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The Life That Remains: Photographing America’s Rural Spaces
June 15, 2019 - June 21, 2019Free
Instructor: Danny Wilcox Frazier
Locations: Mexico, Missouri
Cost: Free to Scholarship Recipients
Duration: 7 Days
Class size: 8
Skill level: Advanced Amateurs & Professionals
The VII Foundation invites photographers with strong connections and commitment to rural issues, both in and outside of the United States, to join Danny Wilcox Frazier for a documentary workshop in small-town America. The weeklong program is tuition-free and funded by the VII Foundation and VII Academy to support photographers from low-income communities as well as those working on issues about underrepresented populations. The workshop is limited to eight photographers.
The workshop will take place in Mexico, Missouri (pop. 11,500). Mexico, like many cities in the Midwest, is a town built on a small industry that no longer exists there. Two brick manufacturers employed several thousand workers, but now, long after both businesses closed, the community is economically depressed. Over 22% of the population lives below the poverty line, along with nearly 29% of children and 70% of mixed-race residents. The workshop will not shy away from the struggles many residents in Mexico face, but will also emphasize the perseverance and strength that the town’s residents have long shown. Small-town America is full of life, a perspective often lost in oversimplified views from the outside.
This is an intense, immersive shooting workshop that will push participants beyond current skills in both shooting and editing. You’ll produce an in-depth photo essay over the course of the week. The thrust of the workshop will be to help you bring a unique personal voice to your project, and take home a new way of seeing not only your own work but also the world of documentary photography. Danny will lead you through the necessary and rigorous steps of research, pre-planning, building relationships, ethical issues, and visual approaches. The experience will instill strong technical skills to transform photographs from single images into photographic series. The workshop will also teach the fundamentals of visual literacy and how to use photography as a tool for social justice.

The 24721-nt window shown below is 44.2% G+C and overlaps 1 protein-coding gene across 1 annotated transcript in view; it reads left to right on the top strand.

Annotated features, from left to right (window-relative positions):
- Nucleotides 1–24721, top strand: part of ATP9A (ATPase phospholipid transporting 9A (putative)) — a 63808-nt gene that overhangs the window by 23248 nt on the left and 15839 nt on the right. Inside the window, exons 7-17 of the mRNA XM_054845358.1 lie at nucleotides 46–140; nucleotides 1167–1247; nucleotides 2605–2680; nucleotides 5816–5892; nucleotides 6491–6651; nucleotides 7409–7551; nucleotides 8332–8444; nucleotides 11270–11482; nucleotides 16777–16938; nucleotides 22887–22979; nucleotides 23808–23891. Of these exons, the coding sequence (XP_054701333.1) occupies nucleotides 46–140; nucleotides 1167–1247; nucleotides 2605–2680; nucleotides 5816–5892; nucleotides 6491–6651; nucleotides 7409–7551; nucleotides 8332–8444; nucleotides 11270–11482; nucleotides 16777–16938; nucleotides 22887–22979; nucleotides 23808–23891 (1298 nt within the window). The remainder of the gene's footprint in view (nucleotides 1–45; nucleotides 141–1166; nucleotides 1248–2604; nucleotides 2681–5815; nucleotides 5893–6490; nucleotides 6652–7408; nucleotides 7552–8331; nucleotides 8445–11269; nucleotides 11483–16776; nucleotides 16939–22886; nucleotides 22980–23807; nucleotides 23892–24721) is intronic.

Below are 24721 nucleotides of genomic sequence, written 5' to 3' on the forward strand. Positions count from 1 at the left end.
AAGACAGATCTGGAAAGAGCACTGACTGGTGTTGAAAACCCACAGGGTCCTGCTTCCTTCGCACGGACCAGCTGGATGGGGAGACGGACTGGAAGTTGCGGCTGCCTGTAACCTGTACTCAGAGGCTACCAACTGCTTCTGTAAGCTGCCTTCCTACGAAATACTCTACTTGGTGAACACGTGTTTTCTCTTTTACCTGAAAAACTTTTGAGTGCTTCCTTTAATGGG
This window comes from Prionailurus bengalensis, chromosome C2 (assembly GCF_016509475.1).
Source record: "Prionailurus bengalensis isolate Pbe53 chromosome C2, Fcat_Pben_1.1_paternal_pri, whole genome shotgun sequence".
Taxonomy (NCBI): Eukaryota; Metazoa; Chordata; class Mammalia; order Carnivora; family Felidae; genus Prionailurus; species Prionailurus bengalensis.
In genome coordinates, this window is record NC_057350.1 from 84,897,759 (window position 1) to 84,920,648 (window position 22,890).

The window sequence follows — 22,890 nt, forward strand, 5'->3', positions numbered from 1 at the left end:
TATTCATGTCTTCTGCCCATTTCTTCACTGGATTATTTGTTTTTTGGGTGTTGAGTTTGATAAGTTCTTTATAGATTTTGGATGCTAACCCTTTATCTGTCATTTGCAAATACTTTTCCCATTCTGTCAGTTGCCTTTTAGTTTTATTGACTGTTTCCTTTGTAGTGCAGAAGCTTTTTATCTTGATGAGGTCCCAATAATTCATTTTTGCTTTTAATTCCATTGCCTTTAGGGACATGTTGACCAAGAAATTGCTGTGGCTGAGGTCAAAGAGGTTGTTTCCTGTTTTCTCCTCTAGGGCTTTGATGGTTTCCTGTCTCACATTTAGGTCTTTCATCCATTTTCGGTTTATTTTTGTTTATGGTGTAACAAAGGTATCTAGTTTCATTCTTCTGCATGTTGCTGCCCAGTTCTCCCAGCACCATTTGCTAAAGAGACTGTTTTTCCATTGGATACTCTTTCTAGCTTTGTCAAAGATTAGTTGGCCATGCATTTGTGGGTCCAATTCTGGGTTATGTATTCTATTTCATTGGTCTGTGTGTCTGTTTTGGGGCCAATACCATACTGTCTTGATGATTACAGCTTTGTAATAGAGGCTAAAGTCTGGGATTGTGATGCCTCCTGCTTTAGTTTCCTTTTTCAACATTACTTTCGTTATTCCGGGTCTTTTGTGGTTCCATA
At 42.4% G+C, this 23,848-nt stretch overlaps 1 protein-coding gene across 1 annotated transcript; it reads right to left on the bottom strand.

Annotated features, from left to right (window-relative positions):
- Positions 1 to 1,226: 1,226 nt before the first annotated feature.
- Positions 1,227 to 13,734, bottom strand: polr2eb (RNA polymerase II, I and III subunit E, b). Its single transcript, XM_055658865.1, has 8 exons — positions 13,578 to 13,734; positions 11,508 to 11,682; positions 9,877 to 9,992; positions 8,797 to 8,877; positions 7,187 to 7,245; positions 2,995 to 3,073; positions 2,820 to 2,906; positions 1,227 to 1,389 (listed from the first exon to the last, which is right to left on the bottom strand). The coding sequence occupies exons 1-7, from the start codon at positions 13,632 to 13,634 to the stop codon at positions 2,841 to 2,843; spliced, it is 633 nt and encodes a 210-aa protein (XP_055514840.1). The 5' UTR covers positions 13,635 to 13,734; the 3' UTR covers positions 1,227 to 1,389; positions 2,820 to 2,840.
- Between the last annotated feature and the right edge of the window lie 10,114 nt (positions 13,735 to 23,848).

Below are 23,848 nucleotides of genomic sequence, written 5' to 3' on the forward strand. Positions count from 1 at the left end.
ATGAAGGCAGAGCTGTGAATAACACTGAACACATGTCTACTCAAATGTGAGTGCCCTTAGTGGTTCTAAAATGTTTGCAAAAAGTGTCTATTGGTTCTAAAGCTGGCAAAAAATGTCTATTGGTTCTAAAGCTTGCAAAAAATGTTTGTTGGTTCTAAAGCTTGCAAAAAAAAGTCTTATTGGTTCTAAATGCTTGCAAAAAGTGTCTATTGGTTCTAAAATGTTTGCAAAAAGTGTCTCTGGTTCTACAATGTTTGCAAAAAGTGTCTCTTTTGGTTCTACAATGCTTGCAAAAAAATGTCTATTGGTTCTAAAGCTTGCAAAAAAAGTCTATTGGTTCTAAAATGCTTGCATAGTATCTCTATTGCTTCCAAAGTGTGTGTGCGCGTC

Semi-professional and professional photographers who have shown a strong commitment to photojournalism and can demonstrate a focus on rural issues are welcome to apply (please include a portfolio of such work in your application where you asked to provide photographs).
8am-12pm: Introduction to workshop and confirmation of project approach
12 pm to dark: shooting begins
8pm: instructor presentations
Shooting begins at sunrise (morning shoots daily)
10am – 2pm: editing and one-on-one critiques
2pm – dark: Field Work
8pm – 11:30pm: Group critiques
*Group critiques are required nightly unless shooting
8am – 4pm: editing and sequencing session, and preparation for public screening
7pm: Public screening followed by Q&A with participants
- Flights: St. Louis Lambert International Airport, Kansas City International Airport, Columbia Regional Airport, Des Moines (Iowa) International Airport
- Cars: All participants must have a personal vehicle or rental car.
- Hotels: There are low-priced hotels in Mexico, MO as well as a couple of B&B’s.